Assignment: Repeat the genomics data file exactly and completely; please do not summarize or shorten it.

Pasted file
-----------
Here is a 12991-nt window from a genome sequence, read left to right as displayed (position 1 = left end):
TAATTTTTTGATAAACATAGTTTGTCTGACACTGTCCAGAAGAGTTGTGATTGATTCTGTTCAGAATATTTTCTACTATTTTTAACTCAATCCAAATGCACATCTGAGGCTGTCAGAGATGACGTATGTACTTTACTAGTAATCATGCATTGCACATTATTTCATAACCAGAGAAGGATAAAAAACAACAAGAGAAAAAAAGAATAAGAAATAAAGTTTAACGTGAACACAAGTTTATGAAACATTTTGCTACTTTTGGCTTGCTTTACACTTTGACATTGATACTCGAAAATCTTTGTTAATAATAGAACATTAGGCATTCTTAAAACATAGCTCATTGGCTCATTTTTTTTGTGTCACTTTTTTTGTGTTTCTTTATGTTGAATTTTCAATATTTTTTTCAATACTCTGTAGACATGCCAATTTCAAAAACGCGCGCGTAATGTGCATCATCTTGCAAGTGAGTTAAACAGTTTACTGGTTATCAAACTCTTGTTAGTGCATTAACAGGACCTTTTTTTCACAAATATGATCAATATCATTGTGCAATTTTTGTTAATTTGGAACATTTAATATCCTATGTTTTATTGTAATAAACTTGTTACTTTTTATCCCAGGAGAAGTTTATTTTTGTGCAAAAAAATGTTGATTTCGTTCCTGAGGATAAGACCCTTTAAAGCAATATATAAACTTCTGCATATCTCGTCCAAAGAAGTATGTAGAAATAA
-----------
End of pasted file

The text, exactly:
Here is a 12991-nt window from a genome sequence, read left to right as displayed (position 1 = left end):
TAATTTTTTGATAAACATAGTTTGTCTGACACTGTCCAGAAGAGTTGTGATTGATTCTGTTCAGAATATTTTCTACTATTTTTAACTCAATCCAAATGCACATCTGAGGCTGTCAGAGATGACGTATGTACTTTACTAGTAATCATGCATTGCACATTATTTCATAACCAGAGAAGGATAAAAAACAACAAGAGAAAAAAAGAATAAGAAATAAAGTTTAACGTGAACACAAGTTTATGAAACATTTTGCTACTTTTGGCTTGCTTTACACTTTGACATTGATACTCGAAAATCTTTGTTAATAATAGAACATTAGGCATTCTTAAAACATAGCTCATTGGCTCATTTTTTTTGTGTCACTTTTTTTGTGTTTCTTTATGTTGAATTTTCAATATTTTTTTCAATACTCTGTAGACATGCCAATTTCAAAAACGCGCGCGTAATGTGCATCATCTTGCAAGTGAGTTAAACAGTTTACTGGTTATCAAACTCTTGTTAGTGCATTAACAGGACCTTTTTTTCACAAATATGATCAATATCATTGTGCAATTTTTGTTAATTTGGAACATTTAATATCCTATGTTTTATTGTAATAAACTTGTTACTTTTTATCCCAGGAGAAGTTTATTTTTGTGCAAAAAAATGTTGATTTCGTTCCTGAGGATAAGACCCTTTAAAGCAATATATAAACTTCTGCATATCTCGTCCAAAGAAGTATGTAGAAATAA